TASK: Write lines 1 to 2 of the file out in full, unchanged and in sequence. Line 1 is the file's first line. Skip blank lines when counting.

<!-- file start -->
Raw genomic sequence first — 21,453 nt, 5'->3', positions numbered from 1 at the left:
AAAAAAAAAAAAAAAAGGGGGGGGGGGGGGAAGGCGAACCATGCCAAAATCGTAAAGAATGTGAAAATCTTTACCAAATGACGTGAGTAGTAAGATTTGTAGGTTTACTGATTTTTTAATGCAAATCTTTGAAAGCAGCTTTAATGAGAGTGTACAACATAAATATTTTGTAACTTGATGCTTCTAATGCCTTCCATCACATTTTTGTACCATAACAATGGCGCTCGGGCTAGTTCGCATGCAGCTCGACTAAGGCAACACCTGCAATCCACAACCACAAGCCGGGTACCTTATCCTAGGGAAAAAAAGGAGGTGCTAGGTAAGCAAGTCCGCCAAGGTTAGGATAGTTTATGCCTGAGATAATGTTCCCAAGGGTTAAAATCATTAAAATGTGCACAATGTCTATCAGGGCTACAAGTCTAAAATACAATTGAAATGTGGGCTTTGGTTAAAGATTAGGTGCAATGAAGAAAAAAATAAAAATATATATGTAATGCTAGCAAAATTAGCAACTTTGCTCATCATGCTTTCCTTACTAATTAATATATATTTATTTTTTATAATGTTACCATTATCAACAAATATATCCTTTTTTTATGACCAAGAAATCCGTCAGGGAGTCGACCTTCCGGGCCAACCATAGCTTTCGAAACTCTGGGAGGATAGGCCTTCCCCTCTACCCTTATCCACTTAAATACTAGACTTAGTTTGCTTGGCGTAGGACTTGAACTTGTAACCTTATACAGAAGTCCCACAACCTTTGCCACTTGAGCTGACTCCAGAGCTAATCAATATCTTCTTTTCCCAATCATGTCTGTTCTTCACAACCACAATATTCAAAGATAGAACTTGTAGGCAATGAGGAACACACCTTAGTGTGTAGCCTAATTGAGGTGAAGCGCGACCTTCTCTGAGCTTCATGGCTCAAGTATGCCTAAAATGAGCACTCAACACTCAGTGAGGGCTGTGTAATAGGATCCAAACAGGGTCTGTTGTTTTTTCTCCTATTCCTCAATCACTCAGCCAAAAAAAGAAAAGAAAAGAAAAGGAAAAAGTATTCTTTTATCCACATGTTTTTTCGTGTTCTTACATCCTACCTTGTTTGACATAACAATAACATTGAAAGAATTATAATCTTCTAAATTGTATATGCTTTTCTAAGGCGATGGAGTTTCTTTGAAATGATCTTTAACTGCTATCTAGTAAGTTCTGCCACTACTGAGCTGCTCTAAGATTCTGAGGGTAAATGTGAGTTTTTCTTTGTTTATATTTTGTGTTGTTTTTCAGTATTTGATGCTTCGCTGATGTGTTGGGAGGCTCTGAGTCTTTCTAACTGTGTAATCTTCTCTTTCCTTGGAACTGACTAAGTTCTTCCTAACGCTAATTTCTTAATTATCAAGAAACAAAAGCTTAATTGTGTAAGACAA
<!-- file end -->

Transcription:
Raw genomic sequence first — 21,453 nt, 5'->3', positions numbered from 1 at the left:
AAAAAAAAAAAAAAAAGGGGGGGGGGGGGGAAGGCGAACCATGCCAAAATCGTAAAGAATGTGAAAATCTTTACCAAATGACGTGAGTAGTAAGATTTGTAGGTTTACTGATTTTTTAATGCAAATCTTTGAAAGCAGCTTTAATGAGAGTGTACAACATAAATATTTTGTAACTTGATGCTTCTAATGCCTTCCATCACATTTTTGTACCATAACAATGGCGCTCGGGCTAGTTCGCATGCAGCTCGACTAAGGCAACACCTGCAATCCACAACCACAAGCCGGGTACCTTATCCTAGGGAAAAAAAGGAGGTGCTAGGTAAGCAAGTCCGCCAAGGTTAGGATAGTTTATGCCTGAGATAATGTTCCCAAGGGTTAAAATCATTAAAATGTGCACAATGTCTATCAGGGCTACAAGTCTAAAATACAATTGAAATGTGGGCTTTGGTTAAAGATTAGGTGCAATGAAGAAAAAAATAAAAATATATATGTAATGCTAGCAAAATTAGCAACTTTGCTCATCATGCTTTCCTTACTAATTAATATATATTTATTTTTTATAATGTTACCATTATCAACAAATATATCCTTTTTTTATGACCAAGAAATCCGTCAGGGAGTCGACCTTCCGGGCCAACCATAGCTTTCGAAACTCTGGGAGGATAGGCCTTCCCCTCTACCCTTATCCACTTAAATACTAGACTTAGTTTGCTTGGCGTAGGACTTGAACTTGTAACCTTATACAGAAGTCCCACAACCTTTGCCACTTGAGCTGACTCCAGAGCTAATCAATATCTTCTTTTCCCAATCATGTCTGTTCTTCACAACCACAATATTCAAAGATAGAACTTGTAGGCAATGAGGAACACACCTTAGTGTGTAGCCTAATTGAGGTGAAGCGCGACCTTCTCTGAGCTTCATGGCTCAAGTATGCCTAAAATGAGCACTCAACACTCAGTGAGGGCTGTGTAATAGGATCCAAACAGGGTCTGTTGTTTTTTCTCCTATTCCTCAATCACTCAGCCAAAAAAAGAAAAGAAAAGAAAAGGAAAAAGTATTCTTTTATCCACATGTTTTTTCGTGTTCTTACATCCTACCTTGTTTGACATAACAATAACATTGAAAGAATTATAATCTTCTAAATTGTATATGCTTTTCTAAGGCGATGGAGTTTCTTTGAAATGATCTTTAACTGCTATCTAGTAAGTTCTGCCACTACTGAGCTGCTCTAAGATTCTGAGGGTAAATGTGAGTTTTTCTTTGTTTATATTTTGTGTTGTTTTTCAGTATTTGATGCTTCGCTGATGTGTTGGGAGGCTCTGAGTCTTTCTAACTGTGTAATCTTCTCTTTCCTTGGAACTGACTAAGTTCTTCCTAACGCTAATTTCTTAATTATCAAGAAACAAAAGCTTAATTGTGTAAGACAA